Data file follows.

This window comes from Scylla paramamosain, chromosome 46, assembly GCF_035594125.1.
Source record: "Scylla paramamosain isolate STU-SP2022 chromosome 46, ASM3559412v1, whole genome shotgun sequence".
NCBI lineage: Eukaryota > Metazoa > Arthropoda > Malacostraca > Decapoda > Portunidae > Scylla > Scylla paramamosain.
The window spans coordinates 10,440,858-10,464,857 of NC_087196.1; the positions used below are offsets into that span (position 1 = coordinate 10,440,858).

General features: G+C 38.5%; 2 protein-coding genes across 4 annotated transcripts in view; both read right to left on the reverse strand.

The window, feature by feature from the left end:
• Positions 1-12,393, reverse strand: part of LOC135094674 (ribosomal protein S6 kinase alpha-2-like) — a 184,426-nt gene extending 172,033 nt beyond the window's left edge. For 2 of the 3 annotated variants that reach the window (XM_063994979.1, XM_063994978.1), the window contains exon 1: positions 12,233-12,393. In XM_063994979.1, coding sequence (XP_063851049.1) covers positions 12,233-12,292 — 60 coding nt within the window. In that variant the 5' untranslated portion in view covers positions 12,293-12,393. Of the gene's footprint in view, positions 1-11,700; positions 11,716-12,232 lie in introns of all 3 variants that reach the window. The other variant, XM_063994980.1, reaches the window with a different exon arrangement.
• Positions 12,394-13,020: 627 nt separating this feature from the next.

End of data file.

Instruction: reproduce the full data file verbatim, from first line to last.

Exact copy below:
This window comes from Scylla paramamosain, chromosome 46, assembly GCF_035594125.1.
Source record: "Scylla paramamosain isolate STU-SP2022 chromosome 46, ASM3559412v1, whole genome shotgun sequence".
NCBI lineage: Eukaryota > Metazoa > Arthropoda > Malacostraca > Decapoda > Portunidae > Scylla > Scylla paramamosain.
The window spans coordinates 10,440,858-10,464,857 of NC_087196.1; the positions used below are offsets into that span (position 1 = coordinate 10,440,858).

General features: G+C 38.5%; 2 protein-coding genes across 4 annotated transcripts in view; both read right to left on the reverse strand.

The window, feature by feature from the left end:
• Positions 1-12,393, reverse strand: part of LOC135094674 (ribosomal protein S6 kinase alpha-2-like) — a 184,426-nt gene extending 172,033 nt beyond the window's left edge. For 2 of the 3 annotated variants that reach the window (XM_063994979.1, XM_063994978.1), the window contains exon 1: positions 12,233-12,393. In XM_063994979.1, coding sequence (XP_063851049.1) covers positions 12,233-12,292 — 60 coding nt within the window. In that variant the 5' untranslated portion in view covers positions 12,293-12,393. Of the gene's footprint in view, positions 1-11,700; positions 11,716-12,232 lie in introns of all 3 variants that reach the window. The other variant, XM_063994980.1, reaches the window with a different exon arrangement.
• Positions 12,394-13,020: 627 nt separating this feature from the next.